India's draconian internet shutdown hinders Kashmir's battle against Covid-19
Indian-administered Kashmir suffered a seven-month internet ban after New Delhi stripped the Muslim-majority region of its statehood and semi-autonomy in August last year, thought to be the longest communications blackout of its kind in the world.
After thousands took to the streets to protest the measures, and amid growing international pressure, the Indian government eventually restored broadband internet services and limited mobile connectivity last month, although high-speed mobile access remains suspended.
But the ban has caused immeasurable damage to society and the economy. The blackout hit businesses hard, leading to a spike in unemployment, while students faced immense difficulties in continuing their studies.
The media too, of course, was hit badly. While the Indian government provided makeshift facilities for established mainstream media organisations to access the internet, the communications ban had a detrimental impact on independent outlets, marking the end of a decade which had seen the rise of alternative media in Kashmir.
The death of alternative media
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braces for coronavirus
Fahad Shah, Editor-in-Chief of The Kashmir Walla, one of the first online news outlets started during the 2010 uprising, told The New Arab that their focus was on issues that the daily papers did not cover or spend their resources on.
"Online media is very important today, especially in Kashmir, where news is so diluted. It is important to have independent media houses which function as media watchdogs and provide a real picture to those who don't live here," he told TNA. "It is easy to function and reaches millions of readers with just one click."
Shah said the "brutal" internet ban particularly damaged online and independent reporting.
"Online media was dead during the lockdown. There is no way to run alternative voices either. Snatching the internet from journalism today is like asking a newspaper to print without paper but only ink. Smaller media houses like ours have faced a massive loss. Staying alive has become a daily battle," he said.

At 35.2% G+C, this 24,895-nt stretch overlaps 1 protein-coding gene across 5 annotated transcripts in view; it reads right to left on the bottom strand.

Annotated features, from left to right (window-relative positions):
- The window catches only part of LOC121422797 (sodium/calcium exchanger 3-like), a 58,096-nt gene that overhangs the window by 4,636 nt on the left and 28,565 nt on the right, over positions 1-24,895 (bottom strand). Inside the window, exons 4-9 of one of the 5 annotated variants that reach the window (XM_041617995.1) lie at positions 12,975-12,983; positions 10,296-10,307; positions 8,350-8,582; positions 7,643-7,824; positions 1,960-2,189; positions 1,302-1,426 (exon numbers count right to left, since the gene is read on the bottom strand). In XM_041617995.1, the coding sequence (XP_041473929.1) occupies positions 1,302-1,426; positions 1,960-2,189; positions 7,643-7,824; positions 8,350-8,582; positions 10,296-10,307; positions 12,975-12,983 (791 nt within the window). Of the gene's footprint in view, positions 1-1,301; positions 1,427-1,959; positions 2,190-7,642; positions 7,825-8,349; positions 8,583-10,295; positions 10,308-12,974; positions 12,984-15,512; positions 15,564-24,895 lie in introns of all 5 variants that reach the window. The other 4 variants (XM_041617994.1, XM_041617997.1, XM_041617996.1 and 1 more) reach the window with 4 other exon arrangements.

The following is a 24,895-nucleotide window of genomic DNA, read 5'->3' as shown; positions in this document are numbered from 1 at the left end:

At a time when Kashmir was limping back towards normalcy - markets had reopened, traffic was on the roads again and schools, colleges and universities had reopened too - the restoration of high-speed broadband internet filled the population with hope.
It was assumed that high-speed mobile internet would be restored as well, but such hopes were dashed as the Indian government kept extending the restrictions.
|Indian-administered Kashmir had suffered a seven-month internet ban after New Delhi stripped the Muslim-majority region of its statehood and semi-autonomy last year
Kashmir had yet to come to terms with the impact of the months-long Indian shutdown when the world was engulfed with a new problem: the coronavirus.
The question of Kashmir, which had managed to garner little international attention since the communications blackout, found itself side-lined once again.
As Covid-19 finally arrived in India the government announced yet another lockdown, but this time, unlike the rest of the world, Kashmiris, and especially journalists, had to grapple with a lack of high-speed mobile internet connection.
Online media without the internet
As Covid-19 restrictions spread, independent media was once again struck by reporting difficulties.
Established media houses resumed services after the restoration of broadband internet, but working from anywhere apart from an office meant a devastatingly slow connection.